Ihor Lylo is a historian whose research focuses on the cultural significance and influence of Eastern European gastronomic traditions, particularly on Ukrainian cuisine. In this talk, Lylo argues that traditional gastronomic practices of social and religious groups play a crucial role in shaping collective memory. This poses a danger to totalitarian regimes that use food and supply security as a tool of terror or political propaganda.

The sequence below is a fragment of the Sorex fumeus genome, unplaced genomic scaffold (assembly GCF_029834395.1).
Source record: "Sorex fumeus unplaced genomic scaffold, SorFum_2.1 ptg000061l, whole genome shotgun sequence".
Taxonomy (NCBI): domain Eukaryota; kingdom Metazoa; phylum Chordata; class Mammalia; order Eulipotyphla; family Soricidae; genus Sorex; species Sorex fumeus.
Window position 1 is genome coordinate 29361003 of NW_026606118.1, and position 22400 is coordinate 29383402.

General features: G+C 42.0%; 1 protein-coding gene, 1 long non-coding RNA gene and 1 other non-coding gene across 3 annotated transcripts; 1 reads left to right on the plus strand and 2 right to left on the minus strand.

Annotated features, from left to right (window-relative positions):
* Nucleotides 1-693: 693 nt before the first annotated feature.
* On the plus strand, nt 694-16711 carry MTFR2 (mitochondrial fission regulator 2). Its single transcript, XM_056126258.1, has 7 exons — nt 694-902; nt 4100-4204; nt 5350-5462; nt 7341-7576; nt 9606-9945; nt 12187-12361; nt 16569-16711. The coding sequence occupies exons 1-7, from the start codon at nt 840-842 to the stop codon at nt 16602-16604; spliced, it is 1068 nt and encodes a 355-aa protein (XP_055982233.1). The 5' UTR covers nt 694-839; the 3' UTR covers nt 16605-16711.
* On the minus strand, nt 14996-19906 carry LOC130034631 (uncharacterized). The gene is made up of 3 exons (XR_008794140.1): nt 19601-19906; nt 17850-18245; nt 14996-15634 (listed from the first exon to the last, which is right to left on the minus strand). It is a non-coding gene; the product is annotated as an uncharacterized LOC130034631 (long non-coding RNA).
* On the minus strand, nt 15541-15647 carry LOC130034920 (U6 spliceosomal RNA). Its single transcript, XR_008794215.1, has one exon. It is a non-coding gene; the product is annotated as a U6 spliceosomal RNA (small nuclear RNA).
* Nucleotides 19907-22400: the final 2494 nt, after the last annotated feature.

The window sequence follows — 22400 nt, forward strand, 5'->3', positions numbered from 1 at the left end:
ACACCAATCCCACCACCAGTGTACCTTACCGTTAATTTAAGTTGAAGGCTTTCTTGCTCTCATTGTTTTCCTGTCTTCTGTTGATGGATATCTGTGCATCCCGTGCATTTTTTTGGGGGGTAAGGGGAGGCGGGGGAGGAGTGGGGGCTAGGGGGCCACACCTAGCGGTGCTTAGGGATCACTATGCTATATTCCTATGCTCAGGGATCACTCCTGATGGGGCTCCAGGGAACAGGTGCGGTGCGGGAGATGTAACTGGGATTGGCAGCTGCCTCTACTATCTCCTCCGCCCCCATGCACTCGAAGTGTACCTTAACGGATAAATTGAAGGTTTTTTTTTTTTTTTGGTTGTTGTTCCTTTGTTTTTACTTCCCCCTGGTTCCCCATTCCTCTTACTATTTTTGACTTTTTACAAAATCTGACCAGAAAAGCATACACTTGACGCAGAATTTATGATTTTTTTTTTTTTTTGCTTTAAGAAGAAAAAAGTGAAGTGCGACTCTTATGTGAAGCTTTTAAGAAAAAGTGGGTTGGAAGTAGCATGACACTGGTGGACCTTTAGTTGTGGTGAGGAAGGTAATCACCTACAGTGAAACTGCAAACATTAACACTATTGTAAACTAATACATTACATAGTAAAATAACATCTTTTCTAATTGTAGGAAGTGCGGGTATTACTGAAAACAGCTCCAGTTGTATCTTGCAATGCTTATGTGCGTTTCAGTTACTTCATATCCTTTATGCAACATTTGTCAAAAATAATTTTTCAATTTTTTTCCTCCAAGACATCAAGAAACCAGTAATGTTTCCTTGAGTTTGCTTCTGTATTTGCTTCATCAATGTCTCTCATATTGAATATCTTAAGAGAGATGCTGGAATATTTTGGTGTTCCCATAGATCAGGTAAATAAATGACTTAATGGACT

Artificial famines or even threats of their use remain in the memory of oppressed societies and have real consequences for the social behavior of citizens. At the same time, there are fears that the desire of postcolonial countries to use gastronomic traditions in building a new identity may lead to the strengthening of “gastronomic nationalism.” The discussion about the balance between these issues is an excellent opportunity to reflect on whether we are what we eat.